"My basic message is: believe in what you do, and put your heart and soul into it, and then be willing to fight for it."

— Joe Eszterhas

(Source: theguardian.com)

Unglue.it was set up in May to “unlock” hard-to-find titles and get them back into the hands of passionate readers. A Kickstarter for literary types, unglue.it crowdsources appreciation for classic books, soliciting donations from superfans with the aim of acquiring the rights and releasing them as free ebooks. Its first success, Ruth Finnegan’s Oral Literature in Africa, an authoritative study unobtainable for many years, was released a couple of weeks ago, and is now available to anyone, for free, with a host of new updates including audio material. For its author, its new availability to an African audience is particularly gratifying: “It is wonderful to think that it will now be freely read in the very continent it discusses.”

(Source: bibliofeminista)

bibliofeminista:

Publishers’ willingness to experiment makes a change from the insistence that price be determined by the effort that goes into producing something, and no doubt they’re enjoying the roaring sales. But by letting their ebooks practically be given away, they are complicit in eroding the value of their product. Macmillan’s CEO, John Sargent, recently warned that books are “in danger of becoming roadkill” in a digital war. It will be hard to tell who ran them over.


Hmm, smells like a bit of hand-wringing going on. I seriously doubt books are going to be devalued that much. Look at the market for music. People are willing to pay more for quality work or contribute to a Kickstarter campaign if they know what they are getting is quality work. Sure there are a lot of cheap books out there but readers aren’t stupid. They know the difference between crap and good writing. Freebies (or low-cost titles) are a good way to get people’s attention. Why do certain artists release free mixtapes periodically, along with full length albums? Because if someone is really into your mixtape or EP, they are more than likely to buy your full length work when it becomes available. I know I’ve become fans of particular artists because of free releases and have gone on to buy their work because I want to support their efforts. Many others have done the same thing.


Just my 2.5 cents.

I don’t care for the overly-dramatic headline but this is a very important piece of news. I can’t say I know much about Waterstones but I could see why they would do something like this. The publishing world is changing so rapidly that many bookstores are being forced to make tough decisions for the sake of their business. Hopefully for them, it will be the right choice for them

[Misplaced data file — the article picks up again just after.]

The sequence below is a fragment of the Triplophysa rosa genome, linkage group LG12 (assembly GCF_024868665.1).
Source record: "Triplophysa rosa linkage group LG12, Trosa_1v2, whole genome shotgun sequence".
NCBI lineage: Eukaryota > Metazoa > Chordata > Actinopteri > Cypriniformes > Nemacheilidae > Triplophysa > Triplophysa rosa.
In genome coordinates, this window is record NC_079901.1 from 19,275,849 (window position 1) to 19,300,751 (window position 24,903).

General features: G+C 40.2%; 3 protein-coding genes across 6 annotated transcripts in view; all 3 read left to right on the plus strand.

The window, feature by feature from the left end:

Hopefully this will signal the end of the paywall and allow for open access for everyone.

amandaonwriting:

Zadie Smith - On Writing
1 When still a child, make sure you read a lot of books. Spend more time doing this than anything else.
2 When an adult, try to read your own work as a stranger would read it, or even better, as an enemy would.
3 Don’t romanticise your “vocation”. You can either write good sentences or you can’t. There is no “writer’s lifestyle”. All that matters is what you leave on the page.
4 Avoid your weaknesses. But do this without telling yourself that the things you can’t do aren’t worth doing. Don’t mask self-doubt with contempt.
5 Leave a decent space of time between writing something and editing it.
6 Avoid cliques, gangs, groups. The presence of a crowd won’t make your writing any better than it is.
7 Work on a computer that is disconnected from the ­internet.
8 Protect the time and space in which you write. Keep everybody away from it, even the people who are most important to you.
9 Don’t confuse honours with achievement.
10 Tell the truth through whichever veil comes to hand – but tell it. Resign yourself to the lifelong sadness that comes from never ­being satisfied.



I agree with most of this except number 7.

amandaonwriting:

Zadie Smith - On Writing

1 When still a child, make sure you read a lot of books. Spend more time doing this than anything else.

When an adult, try to read your own work as a stranger would read it, or even better, as an enemy would.

3 Don’t romanticise your “vocation”. You can either write good sentences or you can’t. There is no “writer’s lifestyle”. All that matters is what you leave on the page.

4 Avoid your weaknesses. But do this without telling yourself that the things you can’t do aren’t worth doing. Don’t mask self-doubt with contempt.

Leave a decent space of time between writing something and editing it.

6 Avoid cliques, gangs, groups. The presence of a crowd won’t make your writing any better than it is.

Work on a computer that is disconnected from the ­internet.

8 Protect the time and space in which you write. Keep everybody away from it, even the people who are most important to you.

Don’t confuse honours with achievement.

10 Tell the truth through whichever veil comes to hand – but tell it. Resign yourself to the lifelong sadness that comes from never ­being satisfied.

I agree with most of this except number 7.

(via whispering-literature)

Article from the Guardian about the “e-book bubble.” Morrison makes some interesting points but I can’t say that I agree that it is a bubble. Especially since there is a bit of evidence out there that readers are starting to associate higher-priced titles with better-quality books and passing up cheaper books. I know that I didn’t start writing because I wanted to make millions as fast as possible. I wanted to make a living wage. That has always been my ultimate goal. Hopefully I will get there.

I’m kinda on the fence about online piracy but this seems like an extreme approach to me.

On E-books: “I hate them. It’s like making believe there’s another kind of sex. There isn’t another kind of sex. There isn’t another kind of book! A book is a book is a book.”

Ouch